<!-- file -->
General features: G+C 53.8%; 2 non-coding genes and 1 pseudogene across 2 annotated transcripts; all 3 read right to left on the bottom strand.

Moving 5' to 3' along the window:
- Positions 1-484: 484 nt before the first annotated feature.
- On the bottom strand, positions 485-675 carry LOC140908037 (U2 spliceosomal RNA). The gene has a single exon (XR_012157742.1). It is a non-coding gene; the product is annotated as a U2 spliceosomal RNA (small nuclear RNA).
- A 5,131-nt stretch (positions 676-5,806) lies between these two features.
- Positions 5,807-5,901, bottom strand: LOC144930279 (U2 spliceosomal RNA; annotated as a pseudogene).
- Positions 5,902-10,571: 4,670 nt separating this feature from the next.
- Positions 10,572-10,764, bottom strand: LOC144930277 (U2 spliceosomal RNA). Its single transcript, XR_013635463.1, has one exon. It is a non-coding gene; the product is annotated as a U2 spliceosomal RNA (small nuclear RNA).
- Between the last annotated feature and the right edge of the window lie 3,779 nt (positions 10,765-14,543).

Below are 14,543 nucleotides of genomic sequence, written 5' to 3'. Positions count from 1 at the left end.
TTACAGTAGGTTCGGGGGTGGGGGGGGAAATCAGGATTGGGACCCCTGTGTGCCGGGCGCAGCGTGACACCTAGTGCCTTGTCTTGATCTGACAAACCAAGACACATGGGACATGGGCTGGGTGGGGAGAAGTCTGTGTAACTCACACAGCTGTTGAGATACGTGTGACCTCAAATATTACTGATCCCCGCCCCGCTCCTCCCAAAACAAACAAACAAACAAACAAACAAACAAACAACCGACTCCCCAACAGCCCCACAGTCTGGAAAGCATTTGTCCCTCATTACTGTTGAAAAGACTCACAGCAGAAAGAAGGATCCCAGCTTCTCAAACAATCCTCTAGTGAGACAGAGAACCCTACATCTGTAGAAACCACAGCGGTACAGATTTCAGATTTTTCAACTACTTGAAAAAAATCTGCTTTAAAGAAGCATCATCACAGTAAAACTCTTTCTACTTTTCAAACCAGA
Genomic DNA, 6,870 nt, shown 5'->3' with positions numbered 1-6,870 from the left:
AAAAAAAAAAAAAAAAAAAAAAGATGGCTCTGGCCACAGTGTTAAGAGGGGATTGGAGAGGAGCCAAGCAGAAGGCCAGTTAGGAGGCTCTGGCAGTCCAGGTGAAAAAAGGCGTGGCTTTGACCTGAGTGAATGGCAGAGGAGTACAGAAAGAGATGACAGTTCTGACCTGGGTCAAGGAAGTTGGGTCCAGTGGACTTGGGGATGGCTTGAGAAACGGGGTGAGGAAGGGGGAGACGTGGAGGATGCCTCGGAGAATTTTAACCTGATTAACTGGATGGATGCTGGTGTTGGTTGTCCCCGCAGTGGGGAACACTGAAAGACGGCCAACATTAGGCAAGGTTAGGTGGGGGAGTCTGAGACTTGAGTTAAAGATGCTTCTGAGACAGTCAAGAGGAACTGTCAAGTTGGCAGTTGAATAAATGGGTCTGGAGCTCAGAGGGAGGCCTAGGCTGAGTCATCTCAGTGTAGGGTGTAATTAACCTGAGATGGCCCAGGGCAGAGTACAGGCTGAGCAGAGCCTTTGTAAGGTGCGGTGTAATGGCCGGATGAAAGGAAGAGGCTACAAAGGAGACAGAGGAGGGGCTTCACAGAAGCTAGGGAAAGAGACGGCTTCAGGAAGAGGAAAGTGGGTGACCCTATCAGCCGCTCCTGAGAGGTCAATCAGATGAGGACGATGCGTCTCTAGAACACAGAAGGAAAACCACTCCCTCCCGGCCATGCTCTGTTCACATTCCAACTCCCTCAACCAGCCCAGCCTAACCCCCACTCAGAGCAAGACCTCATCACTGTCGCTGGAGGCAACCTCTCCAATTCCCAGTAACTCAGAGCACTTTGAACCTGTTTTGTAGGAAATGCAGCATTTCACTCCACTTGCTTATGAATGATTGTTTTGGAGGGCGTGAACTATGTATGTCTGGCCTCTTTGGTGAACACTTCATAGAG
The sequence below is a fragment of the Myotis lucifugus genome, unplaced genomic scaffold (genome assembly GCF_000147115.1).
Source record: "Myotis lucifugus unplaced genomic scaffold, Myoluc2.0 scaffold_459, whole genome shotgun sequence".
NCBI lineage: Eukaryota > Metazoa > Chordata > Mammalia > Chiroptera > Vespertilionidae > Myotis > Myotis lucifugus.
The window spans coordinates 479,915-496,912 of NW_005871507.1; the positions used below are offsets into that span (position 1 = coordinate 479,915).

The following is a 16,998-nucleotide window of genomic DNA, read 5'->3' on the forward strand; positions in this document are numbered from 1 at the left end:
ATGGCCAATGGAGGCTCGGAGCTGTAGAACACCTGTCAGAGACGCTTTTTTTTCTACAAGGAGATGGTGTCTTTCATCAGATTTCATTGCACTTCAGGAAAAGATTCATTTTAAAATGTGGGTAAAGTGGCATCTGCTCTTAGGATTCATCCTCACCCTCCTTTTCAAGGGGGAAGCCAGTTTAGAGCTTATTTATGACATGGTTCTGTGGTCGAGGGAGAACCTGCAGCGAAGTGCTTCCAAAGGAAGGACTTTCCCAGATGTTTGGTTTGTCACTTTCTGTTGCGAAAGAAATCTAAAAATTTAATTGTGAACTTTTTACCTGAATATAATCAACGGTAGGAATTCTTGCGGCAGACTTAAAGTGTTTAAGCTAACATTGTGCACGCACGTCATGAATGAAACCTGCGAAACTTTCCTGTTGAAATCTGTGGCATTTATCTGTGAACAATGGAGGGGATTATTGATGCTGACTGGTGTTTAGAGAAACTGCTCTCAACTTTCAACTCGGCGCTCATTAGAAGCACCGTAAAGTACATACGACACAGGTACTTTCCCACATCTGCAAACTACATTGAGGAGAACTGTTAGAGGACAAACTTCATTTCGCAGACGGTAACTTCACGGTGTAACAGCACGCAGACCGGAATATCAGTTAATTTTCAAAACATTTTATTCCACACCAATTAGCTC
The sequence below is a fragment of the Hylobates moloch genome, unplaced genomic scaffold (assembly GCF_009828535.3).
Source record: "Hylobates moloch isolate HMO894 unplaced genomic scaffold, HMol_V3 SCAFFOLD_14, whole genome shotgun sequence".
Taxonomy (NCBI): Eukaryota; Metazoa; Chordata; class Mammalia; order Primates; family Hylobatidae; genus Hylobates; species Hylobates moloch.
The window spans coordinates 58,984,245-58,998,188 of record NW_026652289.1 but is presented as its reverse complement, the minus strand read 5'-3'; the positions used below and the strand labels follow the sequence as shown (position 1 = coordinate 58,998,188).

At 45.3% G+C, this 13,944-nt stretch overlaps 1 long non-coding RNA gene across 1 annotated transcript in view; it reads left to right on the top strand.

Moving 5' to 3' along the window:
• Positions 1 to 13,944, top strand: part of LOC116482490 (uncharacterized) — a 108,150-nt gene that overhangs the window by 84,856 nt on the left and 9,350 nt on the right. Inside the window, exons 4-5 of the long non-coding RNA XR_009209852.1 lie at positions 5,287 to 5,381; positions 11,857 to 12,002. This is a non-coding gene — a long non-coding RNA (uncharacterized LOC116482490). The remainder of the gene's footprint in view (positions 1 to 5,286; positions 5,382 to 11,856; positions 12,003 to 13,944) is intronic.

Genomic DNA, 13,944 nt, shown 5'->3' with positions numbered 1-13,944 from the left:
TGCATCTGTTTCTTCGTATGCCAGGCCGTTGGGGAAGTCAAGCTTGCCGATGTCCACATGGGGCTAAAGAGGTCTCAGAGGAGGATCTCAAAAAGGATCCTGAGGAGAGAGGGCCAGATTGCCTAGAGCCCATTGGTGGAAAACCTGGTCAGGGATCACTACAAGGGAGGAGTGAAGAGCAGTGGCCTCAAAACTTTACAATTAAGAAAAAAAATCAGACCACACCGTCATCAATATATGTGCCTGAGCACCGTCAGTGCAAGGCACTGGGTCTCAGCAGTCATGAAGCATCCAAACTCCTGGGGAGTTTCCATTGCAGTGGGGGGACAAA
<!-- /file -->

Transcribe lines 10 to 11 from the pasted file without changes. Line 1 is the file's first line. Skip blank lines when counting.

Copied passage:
Below are 14,543 nucleotides of genomic sequence, written 5' to 3'. Positions count from 1 at the left end.
TTACAGTAGGTTCGGGGGTGGGGGGGGAAATCAGGATTGGGACCCCTGTGTGCCGGGCGCAGCGTGACACCTAGTGCCTTGTCTTGATCTGACAAACCAAGACACATGGGACATGGGCTGGGTGGGGAGAAGTCTGTGTAACTCACACAGCTGTTGAGATACGTGTGACCTCAAATATTACTGATCCCCGCCCCGCTCCTCCCAAAACAAACAAACAAACAAACAAACAAACAAACAACCGACTCCCCAACAGCCCCACAGTCTGGAAAGCATTTGTCCCTCATTACTGTTGAAAAGACTCACAGCAGAAAGAAGGATCCCAGCTTCTCAAACAATCCTCTAGTGAGACAGAGAACCCTACATCTGTAGAAACCACAGCGGTACAGATTTCAGATTTTTCAACTACTTGAAAAAAATCTGCTTTAAAGAAGCATCATCACAGTAAAACTCTTTCTACTTTTCAAACCAGA